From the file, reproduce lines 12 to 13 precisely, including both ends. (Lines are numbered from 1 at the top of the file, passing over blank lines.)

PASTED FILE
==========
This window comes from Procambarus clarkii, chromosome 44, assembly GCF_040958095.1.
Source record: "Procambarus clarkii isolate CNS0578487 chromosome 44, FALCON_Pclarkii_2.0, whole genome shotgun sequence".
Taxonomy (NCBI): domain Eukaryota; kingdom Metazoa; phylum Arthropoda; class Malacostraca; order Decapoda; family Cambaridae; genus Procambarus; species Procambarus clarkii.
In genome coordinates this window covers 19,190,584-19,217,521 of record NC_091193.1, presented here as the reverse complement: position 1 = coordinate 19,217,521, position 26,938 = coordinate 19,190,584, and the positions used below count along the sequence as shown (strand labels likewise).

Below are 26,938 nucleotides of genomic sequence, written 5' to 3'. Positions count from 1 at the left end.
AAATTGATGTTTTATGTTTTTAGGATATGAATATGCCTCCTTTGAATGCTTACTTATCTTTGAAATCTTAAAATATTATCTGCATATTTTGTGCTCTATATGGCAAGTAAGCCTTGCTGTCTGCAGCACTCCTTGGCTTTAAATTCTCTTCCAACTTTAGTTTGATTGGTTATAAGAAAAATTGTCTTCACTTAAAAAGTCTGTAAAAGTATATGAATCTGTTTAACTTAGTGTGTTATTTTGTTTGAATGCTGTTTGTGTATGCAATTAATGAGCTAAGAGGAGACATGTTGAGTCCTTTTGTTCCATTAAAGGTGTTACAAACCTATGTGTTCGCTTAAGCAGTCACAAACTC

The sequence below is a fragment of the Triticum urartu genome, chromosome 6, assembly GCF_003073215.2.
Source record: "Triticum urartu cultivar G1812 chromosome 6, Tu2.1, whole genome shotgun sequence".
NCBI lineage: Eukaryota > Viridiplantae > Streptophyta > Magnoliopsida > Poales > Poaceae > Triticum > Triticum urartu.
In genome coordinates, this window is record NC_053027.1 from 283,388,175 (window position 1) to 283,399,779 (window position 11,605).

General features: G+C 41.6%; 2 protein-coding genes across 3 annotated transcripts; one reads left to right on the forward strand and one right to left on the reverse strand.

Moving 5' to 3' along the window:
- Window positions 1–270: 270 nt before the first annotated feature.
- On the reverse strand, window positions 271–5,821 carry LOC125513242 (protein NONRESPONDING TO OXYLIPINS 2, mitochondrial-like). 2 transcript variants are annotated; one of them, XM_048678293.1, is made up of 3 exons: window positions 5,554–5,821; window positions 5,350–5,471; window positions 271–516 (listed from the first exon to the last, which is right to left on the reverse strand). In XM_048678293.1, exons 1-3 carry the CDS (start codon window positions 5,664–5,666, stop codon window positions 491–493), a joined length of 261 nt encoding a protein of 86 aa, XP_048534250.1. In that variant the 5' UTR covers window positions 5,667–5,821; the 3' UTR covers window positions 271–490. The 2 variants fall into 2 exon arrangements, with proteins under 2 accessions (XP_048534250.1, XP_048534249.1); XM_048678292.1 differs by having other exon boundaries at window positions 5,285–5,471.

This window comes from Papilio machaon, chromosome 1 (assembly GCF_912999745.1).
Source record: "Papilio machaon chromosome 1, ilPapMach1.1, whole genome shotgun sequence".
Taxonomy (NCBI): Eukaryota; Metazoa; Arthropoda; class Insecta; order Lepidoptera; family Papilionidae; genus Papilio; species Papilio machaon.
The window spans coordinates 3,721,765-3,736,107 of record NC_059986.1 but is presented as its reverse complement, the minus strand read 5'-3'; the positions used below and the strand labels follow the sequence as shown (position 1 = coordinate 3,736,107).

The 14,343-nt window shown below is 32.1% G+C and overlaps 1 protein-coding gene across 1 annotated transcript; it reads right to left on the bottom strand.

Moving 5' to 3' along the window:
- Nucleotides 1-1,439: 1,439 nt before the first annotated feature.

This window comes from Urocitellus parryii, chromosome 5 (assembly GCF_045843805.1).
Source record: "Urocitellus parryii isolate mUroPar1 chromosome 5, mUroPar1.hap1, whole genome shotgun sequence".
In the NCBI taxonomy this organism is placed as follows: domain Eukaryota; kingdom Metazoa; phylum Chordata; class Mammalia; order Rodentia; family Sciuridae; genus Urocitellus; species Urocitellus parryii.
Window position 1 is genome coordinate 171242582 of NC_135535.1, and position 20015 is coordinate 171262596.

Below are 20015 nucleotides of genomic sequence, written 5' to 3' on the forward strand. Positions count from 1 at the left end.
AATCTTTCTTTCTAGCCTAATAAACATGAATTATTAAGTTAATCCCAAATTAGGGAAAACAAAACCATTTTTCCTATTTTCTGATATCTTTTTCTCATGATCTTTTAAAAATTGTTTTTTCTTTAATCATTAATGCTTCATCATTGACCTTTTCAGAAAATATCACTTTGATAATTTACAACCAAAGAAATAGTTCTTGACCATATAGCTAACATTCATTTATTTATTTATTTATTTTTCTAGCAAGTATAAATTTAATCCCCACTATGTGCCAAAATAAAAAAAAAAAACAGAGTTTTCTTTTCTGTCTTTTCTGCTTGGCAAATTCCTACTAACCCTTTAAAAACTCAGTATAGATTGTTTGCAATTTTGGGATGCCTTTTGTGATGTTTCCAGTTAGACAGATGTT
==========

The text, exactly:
Moving 5' to 3' along the window:
- Window positions 1–270: 270 nt before the first annotated feature.